This American company got its start in Walden, New York, in 1904. I really had no sense of what that meant in terms of production until spending a few energy-filled minutes with Imperial Schrade President and COO Walter A. Gardiner and Director of Marketing Tim Faust. In recent years Wally Gardiner has made a mission of documenting the company's history in wall display units filled with knives and tools of all kinds - thousands of them. In rapid-fire Wally ran through the displays like a proud parent describing branches on the family tree, from the early days with Schrade knife visionaries Albert M. and Henry Baer (two Cutlery Hall of Fame members), right up to the latest Old Timer, Uncle Henry (named after Henry Baer), Tough Tool, Survival, Cliphanger, Switch-It, Lightweight Lockbacks, Outback, and new creations that are just unbelievable works of art. One hundred years is a long time in business! And it means Imperial Schrade has built and sold tens of millions of knives.
"Where was all this stuff?" I asked.
"Oh, all over the place," Wally answered, rolling his eyes. "There's so much more. I've ordered additional cases.
"When you get or give a Schrade knife, unfortunately for us that knife will last forever," Wally said, half-jokingly.
Based on what I saw during my tour of the Schrade plant, this company's unique blend of modern technology and cutler-craftsmanship probably makes Wally's statement truer than ever. In recent years Imperial Schrade has invested millions of dollars in high-tech machinery - like CNC Milling, Wire EDM, and Fine Blanking Machines, just to name a few - but this community oriented company also continues to invest in skilled employees who bring an uncompromising hands-on approach to the knife-making business. The Schrade team in Ellenville includes about 450 employees, some of them third and even fourth generation "family members." Schrade's century party will begin at this year's Shooting Hunting and Outdoor Trade (SHOT) Show in Las Vegas, but the official 100th Anniversary Cake will be sliced and served at the plant. In addition, Schrade plans a number of other community events and fundraisers in conjunction with the celebration. (The company also runs a 75-employee plant in Ireland where Imperial Tradesman and Apex Wilderness knives are made.)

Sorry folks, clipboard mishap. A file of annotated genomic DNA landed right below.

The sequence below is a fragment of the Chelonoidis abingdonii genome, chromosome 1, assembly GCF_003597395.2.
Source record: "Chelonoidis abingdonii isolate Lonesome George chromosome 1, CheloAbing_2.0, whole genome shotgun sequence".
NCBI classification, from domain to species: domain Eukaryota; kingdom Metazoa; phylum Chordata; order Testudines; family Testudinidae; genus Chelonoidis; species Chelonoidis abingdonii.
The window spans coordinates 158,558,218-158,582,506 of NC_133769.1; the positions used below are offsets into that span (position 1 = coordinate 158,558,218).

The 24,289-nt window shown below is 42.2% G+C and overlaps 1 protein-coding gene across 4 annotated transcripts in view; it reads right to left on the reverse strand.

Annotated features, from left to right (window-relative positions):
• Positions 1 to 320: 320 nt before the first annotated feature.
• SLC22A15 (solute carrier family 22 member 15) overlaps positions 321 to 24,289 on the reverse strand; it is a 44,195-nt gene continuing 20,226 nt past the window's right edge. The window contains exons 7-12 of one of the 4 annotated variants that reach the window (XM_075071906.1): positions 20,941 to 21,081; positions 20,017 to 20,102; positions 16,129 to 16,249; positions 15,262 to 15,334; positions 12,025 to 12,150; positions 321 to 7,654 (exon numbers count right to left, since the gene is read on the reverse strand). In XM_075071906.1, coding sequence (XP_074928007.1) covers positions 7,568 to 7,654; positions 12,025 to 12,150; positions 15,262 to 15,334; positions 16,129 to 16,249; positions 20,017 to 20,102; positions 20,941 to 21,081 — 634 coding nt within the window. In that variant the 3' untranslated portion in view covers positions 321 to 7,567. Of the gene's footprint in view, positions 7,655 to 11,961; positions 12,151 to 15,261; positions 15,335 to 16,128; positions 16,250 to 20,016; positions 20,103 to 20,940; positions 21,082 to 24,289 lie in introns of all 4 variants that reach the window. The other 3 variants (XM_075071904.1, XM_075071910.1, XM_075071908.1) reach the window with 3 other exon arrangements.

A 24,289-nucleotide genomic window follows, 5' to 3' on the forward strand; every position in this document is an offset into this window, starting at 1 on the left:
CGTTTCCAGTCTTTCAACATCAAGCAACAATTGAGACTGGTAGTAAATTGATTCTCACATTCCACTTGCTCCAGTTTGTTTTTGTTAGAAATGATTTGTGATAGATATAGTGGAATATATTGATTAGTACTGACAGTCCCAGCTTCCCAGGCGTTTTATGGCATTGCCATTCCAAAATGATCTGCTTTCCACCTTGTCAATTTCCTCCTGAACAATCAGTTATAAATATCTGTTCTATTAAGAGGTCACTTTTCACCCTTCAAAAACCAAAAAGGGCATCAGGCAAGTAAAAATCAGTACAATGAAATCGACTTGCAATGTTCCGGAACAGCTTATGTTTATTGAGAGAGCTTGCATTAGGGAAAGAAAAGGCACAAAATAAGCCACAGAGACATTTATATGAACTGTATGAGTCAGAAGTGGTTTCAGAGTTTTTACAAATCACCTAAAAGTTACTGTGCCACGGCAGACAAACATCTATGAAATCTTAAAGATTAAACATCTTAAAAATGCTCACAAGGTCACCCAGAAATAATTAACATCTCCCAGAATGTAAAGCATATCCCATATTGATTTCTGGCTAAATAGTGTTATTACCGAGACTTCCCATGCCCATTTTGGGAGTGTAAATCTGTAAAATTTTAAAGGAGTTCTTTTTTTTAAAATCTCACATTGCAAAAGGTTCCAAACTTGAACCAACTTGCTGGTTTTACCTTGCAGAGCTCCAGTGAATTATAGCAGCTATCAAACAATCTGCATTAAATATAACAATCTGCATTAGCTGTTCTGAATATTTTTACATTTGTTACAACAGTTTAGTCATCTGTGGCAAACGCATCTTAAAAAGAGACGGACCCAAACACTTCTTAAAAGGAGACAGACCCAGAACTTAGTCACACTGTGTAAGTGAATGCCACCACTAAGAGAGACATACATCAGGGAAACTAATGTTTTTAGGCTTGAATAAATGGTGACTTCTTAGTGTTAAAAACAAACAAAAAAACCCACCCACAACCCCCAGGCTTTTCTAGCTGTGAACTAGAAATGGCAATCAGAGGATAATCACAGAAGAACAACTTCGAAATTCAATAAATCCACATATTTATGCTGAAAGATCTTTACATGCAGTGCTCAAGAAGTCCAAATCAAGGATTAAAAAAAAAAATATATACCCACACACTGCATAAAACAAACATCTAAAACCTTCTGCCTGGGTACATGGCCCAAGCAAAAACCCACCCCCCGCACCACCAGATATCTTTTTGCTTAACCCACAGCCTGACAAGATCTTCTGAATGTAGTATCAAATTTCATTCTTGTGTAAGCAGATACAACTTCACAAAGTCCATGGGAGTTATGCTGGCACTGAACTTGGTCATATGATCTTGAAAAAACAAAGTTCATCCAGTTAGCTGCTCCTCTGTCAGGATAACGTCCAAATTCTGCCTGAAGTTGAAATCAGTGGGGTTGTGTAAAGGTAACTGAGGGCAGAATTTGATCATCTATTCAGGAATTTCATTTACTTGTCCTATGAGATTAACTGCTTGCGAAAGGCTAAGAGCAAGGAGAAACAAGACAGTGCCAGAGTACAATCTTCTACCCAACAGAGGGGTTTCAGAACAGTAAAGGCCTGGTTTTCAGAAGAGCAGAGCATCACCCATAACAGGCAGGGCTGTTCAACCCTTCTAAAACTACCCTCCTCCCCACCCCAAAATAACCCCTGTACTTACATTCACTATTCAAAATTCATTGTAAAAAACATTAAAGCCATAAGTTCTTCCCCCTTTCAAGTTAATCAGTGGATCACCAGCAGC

|Author's Notes |